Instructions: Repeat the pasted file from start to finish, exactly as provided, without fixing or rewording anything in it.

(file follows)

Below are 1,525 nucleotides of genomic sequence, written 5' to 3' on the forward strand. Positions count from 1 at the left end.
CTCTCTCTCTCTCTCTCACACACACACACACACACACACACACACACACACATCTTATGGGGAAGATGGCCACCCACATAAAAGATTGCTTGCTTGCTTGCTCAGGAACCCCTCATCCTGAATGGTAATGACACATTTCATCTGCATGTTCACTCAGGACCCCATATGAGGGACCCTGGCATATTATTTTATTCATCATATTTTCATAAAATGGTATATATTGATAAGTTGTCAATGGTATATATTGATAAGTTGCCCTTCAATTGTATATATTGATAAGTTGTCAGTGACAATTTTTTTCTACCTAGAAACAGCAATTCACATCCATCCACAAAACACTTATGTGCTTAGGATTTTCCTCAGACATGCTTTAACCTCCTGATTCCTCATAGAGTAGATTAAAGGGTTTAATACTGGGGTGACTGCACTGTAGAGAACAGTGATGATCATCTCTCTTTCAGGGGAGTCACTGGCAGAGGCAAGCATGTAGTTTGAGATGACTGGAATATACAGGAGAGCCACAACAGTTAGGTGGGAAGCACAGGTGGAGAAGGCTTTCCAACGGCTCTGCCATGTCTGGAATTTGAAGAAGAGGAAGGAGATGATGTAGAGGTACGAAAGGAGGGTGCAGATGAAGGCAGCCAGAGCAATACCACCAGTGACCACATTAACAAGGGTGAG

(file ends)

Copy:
Below are 1,525 nucleotides of genomic sequence, written 5' to 3' on the forward strand. Positions count from 1 at the left end.
CTCTCTCTCTCTCTCTCACACACACACACACACACACACACACACACACACATCTTATGGGGAAGATGGCCACCCACATAAAAGATTGCTTGCTTGCTTGCTCAGGAACCCCTCATCCTGAATGGTAATGACACATTTCATCTGCATGTTCACTCAGGACCCCATATGAGGGACCCTGGCATATTATTTTATTCATCATATTTTCATAAAATGGTATATATTGATAAGTTGTCAATGGTATATATTGATAAGTTGCCCTTCAATTGTATATATTGATAAGTTGTCAGTGACAATTTTTTTCTACCTAGAAACAGCAATTCACATCCATCCACAAAACACTTATGTGCTTAGGATTTTCCTCAGACATGCTTTAACCTCCTGATTCCTCATAGAGTAGATTAAAGGGTTTAATACTGGGGTGACTGCACTGTAGAGAACAGTGATGATCATCTCTCTTTCAGGGGAGTCACTGGCAGAGGCAAGCATGTAGTTTGAGATGACTGGAATATACAGGAGAGCCACAACAGTTAGGTGGGAAGCACAGGTGGAGAAGGCTTTCCAACGGCTCTGCCATGTCTGGAATTTGAAGAAGAGGAAGGAGATGATGTAGAGGTACGAAAGGAGGGTGCAGATGAAGGCAGCCAGAGCAATACCACCAGTGACCACATTAACAAGGGTGAG